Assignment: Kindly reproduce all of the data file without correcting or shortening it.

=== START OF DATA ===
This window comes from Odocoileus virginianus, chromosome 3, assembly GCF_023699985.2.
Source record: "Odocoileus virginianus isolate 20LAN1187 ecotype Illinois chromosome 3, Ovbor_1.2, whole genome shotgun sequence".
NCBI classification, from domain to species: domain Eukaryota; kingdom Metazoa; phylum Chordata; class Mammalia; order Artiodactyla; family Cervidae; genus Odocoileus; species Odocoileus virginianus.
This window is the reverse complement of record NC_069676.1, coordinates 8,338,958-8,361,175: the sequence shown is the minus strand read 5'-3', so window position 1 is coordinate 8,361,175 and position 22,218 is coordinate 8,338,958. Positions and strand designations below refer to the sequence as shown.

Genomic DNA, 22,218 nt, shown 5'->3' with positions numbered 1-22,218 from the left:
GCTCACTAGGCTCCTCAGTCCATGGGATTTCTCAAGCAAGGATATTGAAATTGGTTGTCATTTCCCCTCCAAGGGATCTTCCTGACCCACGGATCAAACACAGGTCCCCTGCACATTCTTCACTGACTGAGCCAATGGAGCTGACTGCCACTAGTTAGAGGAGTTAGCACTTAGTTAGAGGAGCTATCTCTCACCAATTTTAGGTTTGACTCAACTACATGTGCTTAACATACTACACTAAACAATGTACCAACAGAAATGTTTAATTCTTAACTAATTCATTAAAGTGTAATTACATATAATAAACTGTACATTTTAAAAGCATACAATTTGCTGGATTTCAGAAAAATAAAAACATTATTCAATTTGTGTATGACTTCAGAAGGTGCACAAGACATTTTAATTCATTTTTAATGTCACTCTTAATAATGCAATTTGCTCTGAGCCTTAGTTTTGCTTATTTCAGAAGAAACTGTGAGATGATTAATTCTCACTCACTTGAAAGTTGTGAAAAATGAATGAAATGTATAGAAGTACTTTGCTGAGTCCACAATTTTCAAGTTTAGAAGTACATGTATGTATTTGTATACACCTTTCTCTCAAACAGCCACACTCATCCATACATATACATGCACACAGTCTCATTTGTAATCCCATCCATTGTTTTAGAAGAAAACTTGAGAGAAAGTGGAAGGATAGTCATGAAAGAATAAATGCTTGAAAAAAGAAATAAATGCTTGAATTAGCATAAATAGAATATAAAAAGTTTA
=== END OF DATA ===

This window comes from Odocoileus virginianus, chromosome 3, assembly GCF_023699985.2.
Source record: "Odocoileus virginianus isolate 20LAN1187 ecotype Illinois chromosome 3, Ovbor_1.2, whole genome shotgun sequence".
NCBI classification, from domain to species: domain Eukaryota; kingdom Metazoa; phylum Chordata; class Mammalia; order Artiodactyla; family Cervidae; genus Odocoileus; species Odocoileus virginianus.
This window is the reverse complement of record NC_069676.1, coordinates 8,338,958-8,361,175: the sequence shown is the minus strand read 5'-3', so window position 1 is coordinate 8,361,175 and position 22,218 is coordinate 8,338,958. Positions and strand designations below refer to the sequence as shown.

Genomic DNA, 22,218 nt, shown 5'->3' with positions numbered 1-22,218 from the left:
GCTCACTAGGCTCCTCAGTCCATGGGATTTCTCAAGCAAGGATATTGAAATTGGTTGTCATTTCCCCTCCAAGGGATCTTCCTGACCCACGGATCAAACACAGGTCCCCTGCACATTCTTCACTGACTGAGCCAATGGAGCTGACTGCCACTAGTTAGAGGAGTTAGCACTTAGTTAGAGGAGCTATCTCTCACCAATTTTAGGTTTGACTCAACTACATGTGCTTAACATACTACACTAAACAATGTACCAACAGAAATGTTTAATTCTTAACTAATTCATTAAAGTGTAATTACATATAATAAACTGTACATTTTAAAAGCATACAATTTGCTGGATTTCAGAAAAATAAAAACATTATTCAATTTGTGTATGACTTCAGAAGGTGCACAAGACATTTTAATTCATTTTTAATGTCACTCTTAATAATGCAATTTGCTCTGAGCCTTAGTTTTGCTTATTTCAGAAGAAACTGTGAGATGATTAATTCTCACTCACTTGAAAGTTGTGAAAAATGAATGAAATGTATAGAAGTACTTTGCTGAGTCCACAATTTTCAAGTTTAGAAGTACATGTATGTATTTGTATACACCTTTCTCTCAAACAGCCACACTCATCCATACATATACATGCACACAGTCTCATTTGTAATCCCATCCATTGTTTTAGAAGAAAACTTGAGAGAAAGTGGAAGGATAGTCATGAAAGAATAAATGCTTGAAAAAAGAAATAAATGCTTGAATTAGCATAAATAGAATATAAAAAGTTTA